To avoid the catastrophic consequences of climate breakdown, there are certain places that humanity simply cannot afford to destroy. These ecosystems contain more than 260 billion tons of “irrecoverable carbon,” most of which is stored in mangroves, peatlands, old-growth forests and marshes. If released, these vast stores of living carbon would be impossible to recover by the middle of the century, which is when the world needs to reach net-zero emissions to avoid a climate disaster.

Conservation International scientists are leading a team of globally renowned experts to determine where these carbon stocks are, whether they are threatened by human activities and how quickly the stocks could be recovered if lost — creating a global map of irrecoverable carbon in Earth’s ecosystems.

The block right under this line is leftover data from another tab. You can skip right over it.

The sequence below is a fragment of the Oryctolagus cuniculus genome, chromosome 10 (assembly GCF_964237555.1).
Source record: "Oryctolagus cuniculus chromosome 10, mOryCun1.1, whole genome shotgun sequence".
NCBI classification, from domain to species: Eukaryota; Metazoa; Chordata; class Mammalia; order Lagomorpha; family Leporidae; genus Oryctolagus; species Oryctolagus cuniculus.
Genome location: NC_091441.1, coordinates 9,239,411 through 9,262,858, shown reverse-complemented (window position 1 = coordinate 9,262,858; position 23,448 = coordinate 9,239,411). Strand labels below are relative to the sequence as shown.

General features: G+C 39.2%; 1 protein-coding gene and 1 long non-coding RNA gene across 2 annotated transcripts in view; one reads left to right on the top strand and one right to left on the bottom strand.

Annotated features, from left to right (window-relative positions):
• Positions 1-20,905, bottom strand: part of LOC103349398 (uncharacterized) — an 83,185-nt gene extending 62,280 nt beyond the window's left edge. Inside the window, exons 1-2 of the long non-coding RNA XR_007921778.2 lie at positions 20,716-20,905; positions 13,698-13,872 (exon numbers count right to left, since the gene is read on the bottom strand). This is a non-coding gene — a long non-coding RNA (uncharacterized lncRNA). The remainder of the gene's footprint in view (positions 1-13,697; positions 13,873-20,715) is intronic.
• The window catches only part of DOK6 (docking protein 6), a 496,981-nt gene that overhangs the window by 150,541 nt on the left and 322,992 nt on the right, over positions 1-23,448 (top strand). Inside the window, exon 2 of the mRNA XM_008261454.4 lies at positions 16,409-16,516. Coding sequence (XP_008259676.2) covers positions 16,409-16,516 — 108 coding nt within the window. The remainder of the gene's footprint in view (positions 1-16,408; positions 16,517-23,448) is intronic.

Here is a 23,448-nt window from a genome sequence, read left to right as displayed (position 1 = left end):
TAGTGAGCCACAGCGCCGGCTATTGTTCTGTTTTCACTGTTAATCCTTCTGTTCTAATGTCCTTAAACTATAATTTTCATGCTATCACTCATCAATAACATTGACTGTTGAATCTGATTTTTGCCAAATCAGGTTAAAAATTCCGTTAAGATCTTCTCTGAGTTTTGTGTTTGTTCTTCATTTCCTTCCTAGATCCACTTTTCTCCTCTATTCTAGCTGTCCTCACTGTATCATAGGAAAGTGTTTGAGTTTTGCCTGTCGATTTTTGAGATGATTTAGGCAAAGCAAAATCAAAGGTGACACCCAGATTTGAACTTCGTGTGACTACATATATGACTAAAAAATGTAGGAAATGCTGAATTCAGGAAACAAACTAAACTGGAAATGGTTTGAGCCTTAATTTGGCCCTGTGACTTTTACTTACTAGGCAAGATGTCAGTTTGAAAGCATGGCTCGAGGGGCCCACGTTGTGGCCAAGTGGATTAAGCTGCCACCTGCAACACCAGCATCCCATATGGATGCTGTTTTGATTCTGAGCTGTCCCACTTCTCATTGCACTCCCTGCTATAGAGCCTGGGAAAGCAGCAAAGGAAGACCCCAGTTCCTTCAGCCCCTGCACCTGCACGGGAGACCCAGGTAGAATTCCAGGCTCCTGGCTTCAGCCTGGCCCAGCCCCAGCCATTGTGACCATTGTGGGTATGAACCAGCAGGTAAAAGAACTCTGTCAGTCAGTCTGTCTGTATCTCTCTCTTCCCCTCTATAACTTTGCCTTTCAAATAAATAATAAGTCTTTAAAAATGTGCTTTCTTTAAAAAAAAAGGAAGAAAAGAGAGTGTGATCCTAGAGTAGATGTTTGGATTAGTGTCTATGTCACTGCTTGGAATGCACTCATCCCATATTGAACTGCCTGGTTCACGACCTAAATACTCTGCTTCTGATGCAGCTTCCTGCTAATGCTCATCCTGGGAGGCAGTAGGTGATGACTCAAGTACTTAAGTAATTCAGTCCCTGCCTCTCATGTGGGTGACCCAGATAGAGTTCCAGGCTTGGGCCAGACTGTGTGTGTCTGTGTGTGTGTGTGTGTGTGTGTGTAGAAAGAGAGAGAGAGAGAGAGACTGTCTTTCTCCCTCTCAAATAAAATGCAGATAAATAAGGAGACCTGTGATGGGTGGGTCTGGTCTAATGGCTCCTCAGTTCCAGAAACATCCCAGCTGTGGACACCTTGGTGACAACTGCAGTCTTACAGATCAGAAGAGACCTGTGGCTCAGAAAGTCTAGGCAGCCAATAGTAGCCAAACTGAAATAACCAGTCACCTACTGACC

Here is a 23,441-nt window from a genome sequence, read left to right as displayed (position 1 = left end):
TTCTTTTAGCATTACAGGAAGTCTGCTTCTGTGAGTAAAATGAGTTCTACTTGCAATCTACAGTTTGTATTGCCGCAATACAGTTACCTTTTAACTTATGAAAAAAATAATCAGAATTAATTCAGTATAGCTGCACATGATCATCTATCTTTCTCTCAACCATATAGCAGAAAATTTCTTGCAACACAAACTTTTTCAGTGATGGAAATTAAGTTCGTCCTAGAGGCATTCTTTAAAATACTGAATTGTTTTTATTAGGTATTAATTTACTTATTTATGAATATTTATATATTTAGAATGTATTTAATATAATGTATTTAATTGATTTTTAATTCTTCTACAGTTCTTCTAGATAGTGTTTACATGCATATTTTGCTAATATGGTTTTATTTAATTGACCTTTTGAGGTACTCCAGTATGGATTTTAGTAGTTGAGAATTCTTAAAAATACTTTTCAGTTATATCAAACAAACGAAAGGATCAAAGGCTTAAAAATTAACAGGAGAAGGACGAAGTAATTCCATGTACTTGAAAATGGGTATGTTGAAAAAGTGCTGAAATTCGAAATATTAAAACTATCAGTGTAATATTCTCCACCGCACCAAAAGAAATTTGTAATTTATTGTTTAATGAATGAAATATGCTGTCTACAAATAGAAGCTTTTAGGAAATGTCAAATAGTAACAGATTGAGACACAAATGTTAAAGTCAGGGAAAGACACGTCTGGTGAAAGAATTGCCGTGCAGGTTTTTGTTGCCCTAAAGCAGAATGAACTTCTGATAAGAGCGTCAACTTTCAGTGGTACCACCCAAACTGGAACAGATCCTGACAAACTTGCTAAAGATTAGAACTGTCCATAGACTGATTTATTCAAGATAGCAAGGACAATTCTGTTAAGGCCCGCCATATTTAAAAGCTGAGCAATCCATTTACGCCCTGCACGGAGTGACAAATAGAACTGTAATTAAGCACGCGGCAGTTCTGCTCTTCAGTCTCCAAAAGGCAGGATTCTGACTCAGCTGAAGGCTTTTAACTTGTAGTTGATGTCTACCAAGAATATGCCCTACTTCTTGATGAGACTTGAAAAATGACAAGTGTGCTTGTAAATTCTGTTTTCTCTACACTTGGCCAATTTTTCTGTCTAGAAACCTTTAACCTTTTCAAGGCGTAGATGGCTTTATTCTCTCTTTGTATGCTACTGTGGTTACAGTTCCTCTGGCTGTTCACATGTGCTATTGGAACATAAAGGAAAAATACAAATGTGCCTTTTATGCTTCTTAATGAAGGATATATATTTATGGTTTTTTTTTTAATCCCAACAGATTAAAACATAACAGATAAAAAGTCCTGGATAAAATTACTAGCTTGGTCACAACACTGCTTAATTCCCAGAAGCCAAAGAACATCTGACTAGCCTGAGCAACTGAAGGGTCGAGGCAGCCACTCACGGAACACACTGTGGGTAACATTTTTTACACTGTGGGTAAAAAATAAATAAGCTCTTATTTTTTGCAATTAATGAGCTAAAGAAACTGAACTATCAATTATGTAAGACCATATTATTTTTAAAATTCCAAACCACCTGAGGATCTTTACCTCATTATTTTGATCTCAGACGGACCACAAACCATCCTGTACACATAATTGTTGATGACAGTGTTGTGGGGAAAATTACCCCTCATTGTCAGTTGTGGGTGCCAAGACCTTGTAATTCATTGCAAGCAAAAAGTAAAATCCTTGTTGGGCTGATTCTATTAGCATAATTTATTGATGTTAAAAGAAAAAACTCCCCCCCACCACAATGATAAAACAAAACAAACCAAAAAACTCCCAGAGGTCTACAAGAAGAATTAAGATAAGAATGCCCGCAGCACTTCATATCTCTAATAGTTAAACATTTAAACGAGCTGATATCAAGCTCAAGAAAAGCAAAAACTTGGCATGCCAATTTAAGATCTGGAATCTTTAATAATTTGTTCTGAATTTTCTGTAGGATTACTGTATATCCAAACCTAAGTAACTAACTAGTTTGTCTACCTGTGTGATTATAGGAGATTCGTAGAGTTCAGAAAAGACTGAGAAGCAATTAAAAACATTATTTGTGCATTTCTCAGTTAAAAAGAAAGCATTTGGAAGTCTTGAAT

Informed by this pioneering research, Conservation International is undertaking an ambitious initiative to protect 120 million hectares (nearly 300 million acres) of ecosystems — an area larger than Colombia — containing high amounts of irrecoverable carbon by 2025. 



On the ground

Conservation International is hard at work

© Charlie Shoemaker
Chyulu Hills, Kenya
Conservation International is working to restore tens of thousands of hectares of grasslands in Kenya’s Chyulu Hills, which will protect wildlife, support the livelihoods of the Maasai people and remove carbon from the atmosphere. By scaling this cost-effective approach, up to 900 million hectares (2.2 billion acres) of degraded shrublands and grasslands could be restored to natural savanna, benefiting people and wildlife, and potentially sequestering billions of tons of carbon dioxide each year.